Losing Light, Waiting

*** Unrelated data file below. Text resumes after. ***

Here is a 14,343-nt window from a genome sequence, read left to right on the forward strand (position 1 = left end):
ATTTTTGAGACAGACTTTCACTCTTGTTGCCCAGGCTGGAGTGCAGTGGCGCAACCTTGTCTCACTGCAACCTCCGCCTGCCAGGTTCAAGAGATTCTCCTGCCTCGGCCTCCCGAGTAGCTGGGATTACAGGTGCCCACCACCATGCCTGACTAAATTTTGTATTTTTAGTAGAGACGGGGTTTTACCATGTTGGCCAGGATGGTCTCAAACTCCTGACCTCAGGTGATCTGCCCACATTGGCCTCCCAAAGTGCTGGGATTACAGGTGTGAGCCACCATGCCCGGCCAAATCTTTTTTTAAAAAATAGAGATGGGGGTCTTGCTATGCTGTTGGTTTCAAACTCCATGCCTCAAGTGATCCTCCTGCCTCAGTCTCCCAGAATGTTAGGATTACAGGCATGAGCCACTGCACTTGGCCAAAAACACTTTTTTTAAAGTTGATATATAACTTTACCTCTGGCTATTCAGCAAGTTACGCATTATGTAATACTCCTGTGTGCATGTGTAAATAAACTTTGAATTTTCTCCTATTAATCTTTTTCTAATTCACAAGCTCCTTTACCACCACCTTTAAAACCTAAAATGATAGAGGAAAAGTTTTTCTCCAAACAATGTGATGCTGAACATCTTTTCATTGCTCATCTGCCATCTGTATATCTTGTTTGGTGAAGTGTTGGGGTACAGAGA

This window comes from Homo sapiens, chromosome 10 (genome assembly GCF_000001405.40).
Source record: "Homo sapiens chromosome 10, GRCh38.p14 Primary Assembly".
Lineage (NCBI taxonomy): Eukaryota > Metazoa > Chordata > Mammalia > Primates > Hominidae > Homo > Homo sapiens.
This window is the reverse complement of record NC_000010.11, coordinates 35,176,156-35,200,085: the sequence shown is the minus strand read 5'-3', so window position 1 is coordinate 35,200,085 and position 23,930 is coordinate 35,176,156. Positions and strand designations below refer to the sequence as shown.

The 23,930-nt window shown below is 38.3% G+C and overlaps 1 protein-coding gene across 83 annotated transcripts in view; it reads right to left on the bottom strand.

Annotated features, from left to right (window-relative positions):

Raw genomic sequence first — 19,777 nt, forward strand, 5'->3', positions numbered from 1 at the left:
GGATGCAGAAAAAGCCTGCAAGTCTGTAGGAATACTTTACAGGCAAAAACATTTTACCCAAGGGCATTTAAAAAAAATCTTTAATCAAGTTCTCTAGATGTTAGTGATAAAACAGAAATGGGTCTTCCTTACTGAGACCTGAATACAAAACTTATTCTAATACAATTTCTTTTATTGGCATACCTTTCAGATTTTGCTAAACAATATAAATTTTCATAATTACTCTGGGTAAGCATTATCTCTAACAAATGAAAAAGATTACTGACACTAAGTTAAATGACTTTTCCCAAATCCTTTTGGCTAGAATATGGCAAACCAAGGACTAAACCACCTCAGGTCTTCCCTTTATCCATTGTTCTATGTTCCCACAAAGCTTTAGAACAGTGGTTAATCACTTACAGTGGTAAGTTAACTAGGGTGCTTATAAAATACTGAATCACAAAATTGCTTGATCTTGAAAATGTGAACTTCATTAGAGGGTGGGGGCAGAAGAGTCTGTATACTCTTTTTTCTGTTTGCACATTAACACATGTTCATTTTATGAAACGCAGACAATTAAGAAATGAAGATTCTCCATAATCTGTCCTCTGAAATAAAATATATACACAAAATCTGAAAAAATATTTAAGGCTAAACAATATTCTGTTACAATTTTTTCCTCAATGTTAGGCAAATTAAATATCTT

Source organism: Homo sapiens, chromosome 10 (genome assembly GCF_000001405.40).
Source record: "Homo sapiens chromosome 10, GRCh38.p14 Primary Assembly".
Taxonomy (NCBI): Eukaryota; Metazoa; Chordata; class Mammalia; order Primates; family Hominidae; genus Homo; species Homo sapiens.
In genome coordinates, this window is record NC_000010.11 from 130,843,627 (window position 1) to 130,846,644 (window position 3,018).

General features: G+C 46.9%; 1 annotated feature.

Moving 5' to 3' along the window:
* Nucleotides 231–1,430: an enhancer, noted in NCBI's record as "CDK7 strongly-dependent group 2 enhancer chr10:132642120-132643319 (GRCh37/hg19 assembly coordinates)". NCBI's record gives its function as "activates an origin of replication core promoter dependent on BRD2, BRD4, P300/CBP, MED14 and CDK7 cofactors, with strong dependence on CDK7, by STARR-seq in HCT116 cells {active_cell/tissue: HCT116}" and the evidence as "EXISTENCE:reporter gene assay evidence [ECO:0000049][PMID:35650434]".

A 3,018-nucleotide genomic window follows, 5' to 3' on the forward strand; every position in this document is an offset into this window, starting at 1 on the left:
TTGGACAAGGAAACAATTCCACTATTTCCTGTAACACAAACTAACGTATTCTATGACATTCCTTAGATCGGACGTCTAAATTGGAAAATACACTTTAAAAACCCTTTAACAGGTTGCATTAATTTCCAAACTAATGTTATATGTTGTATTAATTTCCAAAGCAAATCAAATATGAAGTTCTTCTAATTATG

We’re losing light earlier everyday. And today, a cloud cover. I’ve been thinking about moving my desk to the bedroom because my study windows faces the front yard and a busy street. The back of the house faces water, swamp like fresh water owned by the goverment. Water reserves. Every now and then I walk to the back of the house to look beyond the trees, now leafless. I stand for a few minutes and count the egrets. Those great white birds. Just a minute ago I counted seven standing in the water, watching and waiting. The other day, a moment before dusk we counted more then thirty banked in the trees. Estuary. Solace. I’m waiting to write a poem again. These last months spent revising and compiling a book of poems written between 1998 and 2014. The Birth of a Wing. I’m waiting for new imagery, new words. A new rhythm. I’m watching the egrets. I’m opening the window in the middle of the night to hear bird sounds. I’m watching the leaves on the ground. This water doesn’t move. It is still. No turning of the tide. Will it in turn bring stillness? A deeper breath? An easier breath? I opened Mary Oliver’s new book, Blue Horses: All I can do is tell you / by putting my own hunger on the page. I’m wating and watching. Losing light. Counting egrets. Listening to the night birds speaking to one another. Waiting. Looking at the blank page, the new stack of white paper.